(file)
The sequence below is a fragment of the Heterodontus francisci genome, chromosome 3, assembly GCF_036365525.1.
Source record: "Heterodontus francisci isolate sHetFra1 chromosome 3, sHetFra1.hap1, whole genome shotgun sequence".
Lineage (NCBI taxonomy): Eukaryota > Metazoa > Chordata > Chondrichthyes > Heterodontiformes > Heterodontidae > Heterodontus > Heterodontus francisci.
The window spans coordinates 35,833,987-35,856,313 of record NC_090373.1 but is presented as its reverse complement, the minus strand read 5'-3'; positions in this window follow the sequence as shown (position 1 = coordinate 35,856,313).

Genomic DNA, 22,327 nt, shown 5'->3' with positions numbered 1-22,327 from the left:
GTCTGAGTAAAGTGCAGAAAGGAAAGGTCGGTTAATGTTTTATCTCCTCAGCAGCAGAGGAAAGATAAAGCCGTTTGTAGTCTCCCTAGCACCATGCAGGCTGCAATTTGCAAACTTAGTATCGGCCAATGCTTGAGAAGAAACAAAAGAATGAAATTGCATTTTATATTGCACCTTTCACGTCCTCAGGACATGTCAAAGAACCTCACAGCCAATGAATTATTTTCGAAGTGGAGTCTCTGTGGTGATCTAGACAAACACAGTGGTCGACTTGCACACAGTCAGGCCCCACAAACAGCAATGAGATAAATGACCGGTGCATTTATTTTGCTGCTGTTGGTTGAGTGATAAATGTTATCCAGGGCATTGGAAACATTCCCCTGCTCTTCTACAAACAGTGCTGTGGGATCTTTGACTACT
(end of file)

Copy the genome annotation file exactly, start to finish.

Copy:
The sequence below is a fragment of the Heterodontus francisci genome, chromosome 3, assembly GCF_036365525.1.
Source record: "Heterodontus francisci isolate sHetFra1 chromosome 3, sHetFra1.hap1, whole genome shotgun sequence".
Lineage (NCBI taxonomy): Eukaryota > Metazoa > Chordata > Chondrichthyes > Heterodontiformes > Heterodontidae > Heterodontus > Heterodontus francisci.
The window spans coordinates 35,833,987-35,856,313 of record NC_090373.1 but is presented as its reverse complement, the minus strand read 5'-3'; positions in this window follow the sequence as shown (position 1 = coordinate 35,856,313).

Genomic DNA, 22,327 nt, shown 5'->3' with positions numbered 1-22,327 from the left:
GTCTGAGTAAAGTGCAGAAAGGAAAGGTCGGTTAATGTTTTATCTCCTCAGCAGCAGAGGAAAGATAAAGCCGTTTGTAGTCTCCCTAGCACCATGCAGGCTGCAATTTGCAAACTTAGTATCGGCCAATGCTTGAGAAGAAACAAAAGAATGAAATTGCATTTTATATTGCACCTTTCACGTCCTCAGGACATGTCAAAGAACCTCACAGCCAATGAATTATTTTCGAAGTGGAGTCTCTGTGGTGATCTAGACAAACACAGTGGTCGACTTGCACACAGTCAGGCCCCACAAACAGCAATGAGATAAATGACCGGTGCATTTATTTTGCTGCTGTTGGTTGAGTGATAAATGTTATCCAGGGCATTGGAAACATTCCCCTGCTCTTCTACAAACAGTGCTGTGGGATCTTTGACTACT